The second way is to amp up your creative input. This comes back to fostering your curiosity and imagination. When you’re a grownup, you sure can forget this bit! When you’re a kid, you don’t think twice. Look for ways to experience and appreciate creativity long term. Listen to your favourite songs and writers, deeply. Read up about them. Try working on things with your musical mates. Go to concerts. Go to exhibitions. Find new music. Find new songs by established artists. What are they doing? How are they doing it? Get nosey! You’ll be surprised by the habits of many artists who continually stoke their own fires to create new and distinctive work. Suddenly, the feeling of fraudulence and stalling dissipates, and profound involvement returns.
The combination of effort and enjoyment can bridge the gap between what you want to write and what you do.
Talk more soon
ps I look forward to seeing those of you coming to the Akaroa Songwriting Clinic real soon! (June 1-3)
A question often asked by upcoming songwriters is how do I record my songs? My answer is straight away! With a marked proviso - use whatever facilities you have but use it as a songwriter. Start with your phone. Why? Because you probably have it with you all the time, it will have a large enough memory to you can easily capture all your chords progressions, notes, snatches of melodies, dumb ideas and good ones, and then you can download those audio files direct into your DAW (digital audio workstation) and start drafting. You can build on your ideas rather than 'iterating the life out of them'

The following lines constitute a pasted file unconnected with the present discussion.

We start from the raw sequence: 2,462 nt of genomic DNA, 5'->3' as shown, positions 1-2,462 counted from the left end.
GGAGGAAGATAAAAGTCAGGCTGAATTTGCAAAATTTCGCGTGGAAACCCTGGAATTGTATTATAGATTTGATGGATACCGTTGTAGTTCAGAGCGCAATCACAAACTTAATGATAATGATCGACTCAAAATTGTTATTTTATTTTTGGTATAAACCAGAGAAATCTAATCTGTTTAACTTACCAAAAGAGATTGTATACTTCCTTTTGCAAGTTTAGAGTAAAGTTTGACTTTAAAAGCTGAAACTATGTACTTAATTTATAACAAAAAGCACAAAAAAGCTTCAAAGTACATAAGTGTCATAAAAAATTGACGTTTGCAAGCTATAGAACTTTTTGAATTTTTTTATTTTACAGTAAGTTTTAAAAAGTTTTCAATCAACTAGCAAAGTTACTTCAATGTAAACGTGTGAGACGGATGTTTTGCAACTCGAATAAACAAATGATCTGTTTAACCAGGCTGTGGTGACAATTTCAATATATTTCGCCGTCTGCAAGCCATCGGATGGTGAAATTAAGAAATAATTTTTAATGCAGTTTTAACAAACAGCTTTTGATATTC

Here are some the things I use: my iphone ( trademe special!), my backpack studio (laptop, headphones, interface, mic) and my project studio. Yes, everyone's got different specs and you can lose yourself down a tunnel of gear at the start, but the point is, start somewhere, start capturing. Think of your studio conceptually, as you would a pen and notebook.
Hit songwriter Ester Dean (Rihanna, Nikki Minaj, Selena Gomz) says this:
'Get a mobile studio so you can record from anywhere. There are three places I record songs: I have an office recording studio, a smaller home studio, and my "backpack studio," which is basically just my laptop, microphone, and headphone set. I can put together a song whenever, wherever. When I was on set for Pitch Perfect, I was still recording songs this way and sending out audition tapes to do voiceovers on films like Ice Age.'
Our own Dinah Lee at 74, not out, says this:
'I have all the latest technology. It's incredible how easy it is now compared to back then. You've got to keep up with it, be in the race. ...with my music I do it all myself from start to finish.' ( recording, mixing, mastering, artwork creation, uploading)
The basics are :
1. A computer - laptop/desktop, with enough brain (RAM) to operate the....
2. Software ( Digital audio workstation - for recording/editing and mixing, even mastering)
3. An audio interface - to translate vocals and real instruments from analogue sound to digital information the computer can manipulate.
4. A microphone - yep, start with one!
5. Monitors - headphones or speakers.
Not too tricky really - it's easier and now cheaper than you think, but the point is to start with what you have. And I bet you have a phone and a heart!
Talk more soon
ps bookings are trucking along well for Akaroa Songwriters Clinic QueensBirthday Weekend. Come along - I'm bringing my backpack studio! Check out the view from the venue.
Hi, I'm Charlotte Yates and I can help you get better at writing songs.